Through the Centre, Kenya is expected to benefit from cloud data opportunities and business since Microsoft and G42 will work with the ICT Ministry to design and operate the new East Africa Cloud Region as part of a “trusted data zone” based on global standards to protect digital safety, privacy and security. “With technical assistance and support from G42 and Microsoft, Kenya will establish the new data Centre as part of a “trusted data zone” under which data from other countries may be governed by their local laws, even while stored and resident in Kenya,” Microsoft said in a statement.

Kenya, which has been pushing for a more connected Africa, received a boost through its partnership with Google, which announced the first ever fibre optic cable to directly connect Africa with Australia. The cable dubbed Umoja is anchored in Kenya, and will pass through Uganda, Rwanda, Democratic Republic of the Congo, Zambia, Zimbabwe, and South Africa, “before crossing the Indian Ocean to Australia. Umoja’s terrestrial path was built in collaboration with Liquid Technologies to form a highly scalable route through Africa, including access points that will allow other countries to take advantage of the network,” said Google.

The US has also committed to designate Kenya as a semi-conductor partner, with the country becoming the first in Africa to benefit from funding in the Chips and Science Act of 2022, which provides Sh6.9 trillion to boost the production of computer chips in and out of the US.

“This designation will cement Kenya-US tech industry relationships. Kenya will be among less than 10 countries with that status, unlocking new market and opportunities for investments,” ICT PS, Eng. John Tanui said.

These investments are a huge benefit to Kenya’s digital transformation agenda, where the government is providing free public Wi-Fi, has pushed over 16,000 services online, trained over 390,000 youths in digital skills and is working to build 100,000km of fibre optic cable. Trade across East Africa will also benefit once the construction of a 440km Mombasa-Nairobi expressway is completed.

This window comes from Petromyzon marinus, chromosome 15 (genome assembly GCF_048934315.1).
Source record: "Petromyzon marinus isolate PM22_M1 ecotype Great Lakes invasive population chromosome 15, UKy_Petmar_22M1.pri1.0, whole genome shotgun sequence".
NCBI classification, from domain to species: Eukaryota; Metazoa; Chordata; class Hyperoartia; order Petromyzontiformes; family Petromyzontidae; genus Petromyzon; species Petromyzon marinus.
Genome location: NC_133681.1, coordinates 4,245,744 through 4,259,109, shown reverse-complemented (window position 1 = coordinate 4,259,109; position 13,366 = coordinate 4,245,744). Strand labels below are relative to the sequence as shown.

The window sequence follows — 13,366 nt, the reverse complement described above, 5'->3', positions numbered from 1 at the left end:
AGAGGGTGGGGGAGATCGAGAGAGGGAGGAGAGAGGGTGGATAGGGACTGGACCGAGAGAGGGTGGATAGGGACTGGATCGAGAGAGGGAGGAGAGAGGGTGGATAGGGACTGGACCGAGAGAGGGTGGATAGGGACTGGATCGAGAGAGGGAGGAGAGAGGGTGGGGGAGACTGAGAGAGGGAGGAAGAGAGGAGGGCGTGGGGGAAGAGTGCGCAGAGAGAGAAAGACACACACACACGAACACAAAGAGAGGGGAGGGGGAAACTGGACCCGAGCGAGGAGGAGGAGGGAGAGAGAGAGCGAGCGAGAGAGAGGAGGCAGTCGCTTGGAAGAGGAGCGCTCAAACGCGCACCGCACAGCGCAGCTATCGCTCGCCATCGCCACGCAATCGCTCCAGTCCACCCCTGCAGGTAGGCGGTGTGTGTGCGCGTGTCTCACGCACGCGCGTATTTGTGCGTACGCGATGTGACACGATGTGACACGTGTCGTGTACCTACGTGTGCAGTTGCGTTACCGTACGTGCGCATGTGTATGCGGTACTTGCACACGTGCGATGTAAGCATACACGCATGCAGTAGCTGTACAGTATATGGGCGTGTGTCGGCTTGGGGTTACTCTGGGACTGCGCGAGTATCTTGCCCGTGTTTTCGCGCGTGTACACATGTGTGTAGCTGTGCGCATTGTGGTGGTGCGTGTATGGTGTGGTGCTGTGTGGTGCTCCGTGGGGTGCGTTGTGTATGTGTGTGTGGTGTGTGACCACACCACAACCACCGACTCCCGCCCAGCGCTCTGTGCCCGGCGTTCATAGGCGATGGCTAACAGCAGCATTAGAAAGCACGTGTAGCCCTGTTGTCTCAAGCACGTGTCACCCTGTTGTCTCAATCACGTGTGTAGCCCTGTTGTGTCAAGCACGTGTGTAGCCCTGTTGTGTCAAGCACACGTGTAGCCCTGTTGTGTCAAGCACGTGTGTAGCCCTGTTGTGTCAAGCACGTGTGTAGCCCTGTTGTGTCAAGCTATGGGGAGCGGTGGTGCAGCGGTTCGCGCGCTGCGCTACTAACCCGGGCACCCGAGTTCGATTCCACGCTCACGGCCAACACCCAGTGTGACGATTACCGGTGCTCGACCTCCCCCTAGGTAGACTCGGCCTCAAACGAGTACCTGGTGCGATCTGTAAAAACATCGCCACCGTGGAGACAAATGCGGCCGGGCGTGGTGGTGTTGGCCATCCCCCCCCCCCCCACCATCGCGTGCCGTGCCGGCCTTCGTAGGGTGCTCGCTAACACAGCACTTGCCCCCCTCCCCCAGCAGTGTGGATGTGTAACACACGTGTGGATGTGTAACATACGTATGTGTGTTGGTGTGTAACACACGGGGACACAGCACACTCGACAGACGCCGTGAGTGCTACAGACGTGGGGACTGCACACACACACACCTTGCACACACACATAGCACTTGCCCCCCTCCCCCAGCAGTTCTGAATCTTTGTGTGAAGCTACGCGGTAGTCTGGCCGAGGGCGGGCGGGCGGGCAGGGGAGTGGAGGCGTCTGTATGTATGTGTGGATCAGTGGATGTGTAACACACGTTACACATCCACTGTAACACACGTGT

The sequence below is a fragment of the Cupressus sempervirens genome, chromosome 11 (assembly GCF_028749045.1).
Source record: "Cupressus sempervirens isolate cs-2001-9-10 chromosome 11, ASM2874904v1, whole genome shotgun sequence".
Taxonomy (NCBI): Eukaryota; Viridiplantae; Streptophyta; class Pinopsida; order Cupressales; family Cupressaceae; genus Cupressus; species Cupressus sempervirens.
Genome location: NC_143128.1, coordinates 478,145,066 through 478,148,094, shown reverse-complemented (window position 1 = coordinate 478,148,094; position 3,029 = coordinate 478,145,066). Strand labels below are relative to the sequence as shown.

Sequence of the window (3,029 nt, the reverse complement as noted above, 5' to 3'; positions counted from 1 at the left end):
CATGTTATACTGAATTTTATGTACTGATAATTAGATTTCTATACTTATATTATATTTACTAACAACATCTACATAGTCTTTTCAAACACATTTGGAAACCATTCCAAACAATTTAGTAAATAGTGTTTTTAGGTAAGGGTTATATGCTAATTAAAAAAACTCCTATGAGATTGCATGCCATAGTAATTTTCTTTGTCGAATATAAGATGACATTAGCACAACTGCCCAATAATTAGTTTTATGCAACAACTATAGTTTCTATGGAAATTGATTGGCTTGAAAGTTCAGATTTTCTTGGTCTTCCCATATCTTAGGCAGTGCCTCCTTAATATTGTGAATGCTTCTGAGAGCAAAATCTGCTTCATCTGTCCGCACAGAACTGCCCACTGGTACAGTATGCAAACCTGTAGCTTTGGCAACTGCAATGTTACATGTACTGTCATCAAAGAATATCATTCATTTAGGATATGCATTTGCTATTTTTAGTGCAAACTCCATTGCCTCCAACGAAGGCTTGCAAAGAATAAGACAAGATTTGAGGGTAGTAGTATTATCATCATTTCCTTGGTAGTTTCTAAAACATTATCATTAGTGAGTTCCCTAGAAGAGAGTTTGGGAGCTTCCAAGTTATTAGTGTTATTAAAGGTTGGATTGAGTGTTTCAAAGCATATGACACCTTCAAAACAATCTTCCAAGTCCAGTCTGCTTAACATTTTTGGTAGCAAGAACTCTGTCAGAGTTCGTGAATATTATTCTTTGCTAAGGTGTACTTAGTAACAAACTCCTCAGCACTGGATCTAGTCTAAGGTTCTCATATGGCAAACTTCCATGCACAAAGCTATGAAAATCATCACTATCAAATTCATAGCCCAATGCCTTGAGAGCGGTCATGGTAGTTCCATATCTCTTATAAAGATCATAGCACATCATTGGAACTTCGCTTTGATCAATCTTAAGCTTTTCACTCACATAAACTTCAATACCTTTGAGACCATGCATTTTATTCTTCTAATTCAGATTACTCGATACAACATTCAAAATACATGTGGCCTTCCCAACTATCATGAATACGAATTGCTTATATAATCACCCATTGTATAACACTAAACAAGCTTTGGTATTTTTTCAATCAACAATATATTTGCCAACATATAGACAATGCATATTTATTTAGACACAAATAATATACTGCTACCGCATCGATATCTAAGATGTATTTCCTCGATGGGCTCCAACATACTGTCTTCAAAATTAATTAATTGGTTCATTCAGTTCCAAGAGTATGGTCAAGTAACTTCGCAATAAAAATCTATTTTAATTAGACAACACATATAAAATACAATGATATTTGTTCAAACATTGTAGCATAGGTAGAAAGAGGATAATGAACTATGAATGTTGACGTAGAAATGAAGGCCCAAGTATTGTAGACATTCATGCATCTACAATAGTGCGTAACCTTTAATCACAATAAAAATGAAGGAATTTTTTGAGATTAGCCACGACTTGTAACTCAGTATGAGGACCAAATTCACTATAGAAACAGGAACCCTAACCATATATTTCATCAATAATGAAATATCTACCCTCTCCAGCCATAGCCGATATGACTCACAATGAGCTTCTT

Kenya National Highways Authority (KENHA) signed Sh471 billion ($3.6 billion) deal with US infrastructure investment manager Ever strong Capital that will see the building of the highway enhancing movement of goods from port of Mombasa to neighbouring countries. The road makes the Northern Corridor, which links landlocked countries of the Great Lakes Region, including Uganda and Rwanda to the sea-port of Mombasa.

Fergus Kell, the Projects Manager and Research Analyst, Africa Programme at Catham House, observed that in President Ruto, the US has found an assertive international leader, “with a track record of promoting African solidarity and a keen awareness of the new partnerships possible in a multipolar world.” He added that visit offered policymakers in US and Kenya an opportunity to strengthen “foundations for long-term partnership”.

President Ruto said the agreements arising from the State Visit represent a strategic investment in Kenya’s future, promising significant economic growth, job creation, and improved quality of life for its citizens. For the United States, these deals not only strengthen ties with a key African country, but also open up new opportunities for trade and geopolitical influence in the region.